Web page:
The best attractions in Hyde Park

You'll find gorgeous parks, a gigantic museum, a Frank Lloyd Wright house and more great attractions in Hyde Park
Photograph: Steven Kevil/Wiki Commons Osaka Garden at Jackson Park
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Back in 1893, Hyde Park hosted the ultimate attraction: The World's Columbian Exposition, a celebration of American art and culture that is commemorated with a star on Chicago's flag. Today, the neighborhood is home to one of the city's best museums, some beautiful parks and a few free galleries. Where else can you walk through a Japanese garden, see a Frank Lloyd Wright house and then take in a view of the Chicago skyline? Explore the area with our guide to Hyde Park attractions and things to do.

RECOMMENDED: Our complete guide to Hyde Park

Attractions in Hyde Park

Things to do

57th Street Beach

icon-location-pin South Side

Located in Jackson Park, one of Chicago's oldest parks, 57th Street Beach is easily accessible via a pedestrian underpass near the Museum of Science and Industry. A popular destination for sunbathers and parents with kids in tow, the lakefront swath of sand features concessions, restrooms and a life guard first aid station.

Theater

Court Theatre

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For 60 years in heady Hyde Park, on the University of Chicago’s campus, the Court has stood its ground, mounting classics from Sophocles to Stoppard. It’s a healthy diet, though in the last few years, groovy deconstructions of vintage musicals and heightened interest in African-American writers have thickened the mix.

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Attractions, Parks and gardens

Harold Washington Playlot Park

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Named for Chicago's first African-American mayor, Harold Washington Playlot Park offers a playground, tennis courts, chess tables and a motorboat pond to residents of Hyde Park.

Osaka Garden at Jackson Park
Photograph: Steven Kevil/Wiki Commons
Things to do, Literary events

Jackson Park

icon-location-pin Woodlawn

Designed by famous landscape architects Frederick Law Olmsted and Calvert Vaux, Jackson Park became the chosen site for the World's Columbian Exposition of 1893. Today, the 600-acre park offers golf, baseball, a fitness center, basketball, a playground, tennis courts and paths for walking, jogging or biking.

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Things to do, Literary events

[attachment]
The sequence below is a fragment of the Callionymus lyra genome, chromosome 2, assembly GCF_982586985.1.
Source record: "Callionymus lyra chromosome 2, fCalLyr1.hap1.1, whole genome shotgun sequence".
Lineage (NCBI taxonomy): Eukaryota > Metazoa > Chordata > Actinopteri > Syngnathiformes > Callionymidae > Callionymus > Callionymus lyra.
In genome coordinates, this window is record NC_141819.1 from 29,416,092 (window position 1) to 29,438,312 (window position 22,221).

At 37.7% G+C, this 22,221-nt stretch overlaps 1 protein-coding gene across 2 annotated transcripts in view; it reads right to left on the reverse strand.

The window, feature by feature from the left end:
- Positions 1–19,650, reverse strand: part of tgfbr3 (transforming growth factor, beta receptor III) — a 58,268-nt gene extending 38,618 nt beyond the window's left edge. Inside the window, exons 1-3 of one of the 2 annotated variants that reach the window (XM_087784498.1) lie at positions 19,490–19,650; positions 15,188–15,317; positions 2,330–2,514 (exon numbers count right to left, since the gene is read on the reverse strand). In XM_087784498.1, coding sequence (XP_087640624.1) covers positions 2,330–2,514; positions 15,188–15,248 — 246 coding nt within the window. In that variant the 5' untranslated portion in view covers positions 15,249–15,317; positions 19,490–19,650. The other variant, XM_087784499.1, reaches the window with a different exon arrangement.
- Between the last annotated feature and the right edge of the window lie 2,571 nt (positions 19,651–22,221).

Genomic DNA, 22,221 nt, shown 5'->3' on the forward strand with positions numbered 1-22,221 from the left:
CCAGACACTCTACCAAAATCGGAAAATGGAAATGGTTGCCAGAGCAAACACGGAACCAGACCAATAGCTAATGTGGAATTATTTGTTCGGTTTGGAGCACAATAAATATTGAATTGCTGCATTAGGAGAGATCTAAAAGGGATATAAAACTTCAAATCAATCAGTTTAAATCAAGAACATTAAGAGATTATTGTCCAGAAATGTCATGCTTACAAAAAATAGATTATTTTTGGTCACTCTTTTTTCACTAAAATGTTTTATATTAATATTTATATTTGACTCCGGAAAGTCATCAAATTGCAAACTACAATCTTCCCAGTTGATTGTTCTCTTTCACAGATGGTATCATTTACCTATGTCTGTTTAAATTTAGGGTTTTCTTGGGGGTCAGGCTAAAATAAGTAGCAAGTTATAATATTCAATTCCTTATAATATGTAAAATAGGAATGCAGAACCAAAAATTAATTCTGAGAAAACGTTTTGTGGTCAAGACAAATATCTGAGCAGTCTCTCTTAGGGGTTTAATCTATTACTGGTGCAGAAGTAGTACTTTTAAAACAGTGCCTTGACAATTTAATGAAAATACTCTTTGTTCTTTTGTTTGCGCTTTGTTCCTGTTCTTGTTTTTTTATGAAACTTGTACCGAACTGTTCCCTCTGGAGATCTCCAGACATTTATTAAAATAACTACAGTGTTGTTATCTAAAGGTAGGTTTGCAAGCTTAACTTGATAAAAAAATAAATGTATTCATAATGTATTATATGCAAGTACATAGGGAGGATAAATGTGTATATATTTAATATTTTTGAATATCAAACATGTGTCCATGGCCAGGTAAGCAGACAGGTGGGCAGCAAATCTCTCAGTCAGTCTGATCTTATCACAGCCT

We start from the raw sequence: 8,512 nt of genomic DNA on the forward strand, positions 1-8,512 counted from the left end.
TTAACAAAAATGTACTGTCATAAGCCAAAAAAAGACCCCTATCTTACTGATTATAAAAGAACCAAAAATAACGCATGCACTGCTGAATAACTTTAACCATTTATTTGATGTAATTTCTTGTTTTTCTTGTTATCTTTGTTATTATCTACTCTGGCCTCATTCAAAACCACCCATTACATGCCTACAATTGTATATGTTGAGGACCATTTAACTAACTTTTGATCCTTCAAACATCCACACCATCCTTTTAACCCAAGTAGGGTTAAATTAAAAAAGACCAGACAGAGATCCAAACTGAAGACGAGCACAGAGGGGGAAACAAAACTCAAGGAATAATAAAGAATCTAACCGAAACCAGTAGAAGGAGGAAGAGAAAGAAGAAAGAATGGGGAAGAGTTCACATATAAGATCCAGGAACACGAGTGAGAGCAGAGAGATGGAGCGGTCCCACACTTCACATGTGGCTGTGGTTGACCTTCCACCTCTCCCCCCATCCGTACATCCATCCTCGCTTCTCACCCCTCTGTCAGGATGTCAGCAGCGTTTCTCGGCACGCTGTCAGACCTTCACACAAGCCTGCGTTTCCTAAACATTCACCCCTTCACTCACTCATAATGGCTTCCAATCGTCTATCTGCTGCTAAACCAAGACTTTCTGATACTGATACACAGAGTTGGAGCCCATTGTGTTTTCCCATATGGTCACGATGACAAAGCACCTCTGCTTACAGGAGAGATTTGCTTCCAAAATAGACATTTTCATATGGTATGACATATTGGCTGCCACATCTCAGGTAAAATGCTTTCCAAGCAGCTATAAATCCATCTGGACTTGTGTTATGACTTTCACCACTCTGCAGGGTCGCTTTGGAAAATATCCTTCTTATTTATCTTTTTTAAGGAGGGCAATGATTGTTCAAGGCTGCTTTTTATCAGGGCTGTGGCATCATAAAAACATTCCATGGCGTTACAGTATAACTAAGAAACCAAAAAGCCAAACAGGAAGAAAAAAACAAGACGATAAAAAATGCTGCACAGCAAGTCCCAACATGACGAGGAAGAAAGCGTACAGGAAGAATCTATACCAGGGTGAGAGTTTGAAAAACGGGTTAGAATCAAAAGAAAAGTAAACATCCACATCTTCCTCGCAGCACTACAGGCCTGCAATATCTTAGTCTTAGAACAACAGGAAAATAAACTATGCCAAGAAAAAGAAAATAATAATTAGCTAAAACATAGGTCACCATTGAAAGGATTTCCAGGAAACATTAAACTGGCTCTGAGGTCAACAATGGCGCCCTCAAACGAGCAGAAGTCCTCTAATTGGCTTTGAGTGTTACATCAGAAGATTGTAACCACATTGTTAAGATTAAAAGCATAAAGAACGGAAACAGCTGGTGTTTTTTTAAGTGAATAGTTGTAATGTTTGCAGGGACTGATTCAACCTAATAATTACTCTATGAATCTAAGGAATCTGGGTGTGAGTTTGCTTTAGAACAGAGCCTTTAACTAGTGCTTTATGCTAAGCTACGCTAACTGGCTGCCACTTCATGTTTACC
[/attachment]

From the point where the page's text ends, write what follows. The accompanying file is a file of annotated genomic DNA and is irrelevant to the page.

Midway Plaisance Park

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During the World Columbian Exposition of 1893, Midway Plaisance Park was filled with amusement park rides and attractions. Today, the park serves as a connector between Jackson and Washington Parks, featuring paths for biking, walking and jogging. It's also the home of the ornate "Fountain of Time" statue, which features Father Time standing over a reflecting pool.

Museums, Science and technology

Museum of Science and Industry

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If you’re into exhibits loaded with interactive bells and whistles, this expansive Hyde Park locale is your ticket. The museum’s focus is broad, with permanent displays that include the popular mirror maze in the "Numbers in Nature" exhibit, the whiz-bang "Science Storms," plus the old faves: a restored U-505 German submarine, a simulated coal mine and a vintage diesel-electric train.

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Things to do

Nichols Park

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With two playgrounds, a baseball diamond and a sandbox, Nichols Park is a popular destination for playdates and after-school programs. The grounds feature community flower and vegetable gardens in addition to a sprawling wildflower meadow.

Things to do

Promontory Point

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There's a good chance that you know at least one person who has considered getting hitched on Promontory Point, a man-made peninsula on the shore of Lake Michigan. Accessible via the Lakefront Trail, the park boasts amazing views of the Chicago skyline and a field house that could be mistaken for a small castle.

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TheRenaissanceSociety.Venue.jpg
Photograph: Tom VanEynde
Museums, Art and design

Renaissance Society

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As far as this gallery of the University of Chicago’s campus is concerned, the avantest of the avant-garde is the only one that matters. As for the name, well, the university wants to broaden the definition of renaissance. (Think less Michelangelo, more the Next Michelangelo, in other words.) The white walls and high ceiling create a hyper-resonant environment. Many European avant-garde stars get their only Chicago exposure here, and the shows are free.

RevaAndDavidLoganCenter.venue.jpg
Photograph: Tom Rossiter
Things to do, Schools and universities

Reva and David Logan Center for the Arts

icon-location-pin Woodlawn

After Reva and David Logan provided the University of Chicago with a $35 million gift, the money was used to create a hub for the arts on the school's Hyde Park campus. The 184,000-square-foot building houses galleries, studios, a performance space, a cafe and an outdoor courtyard.

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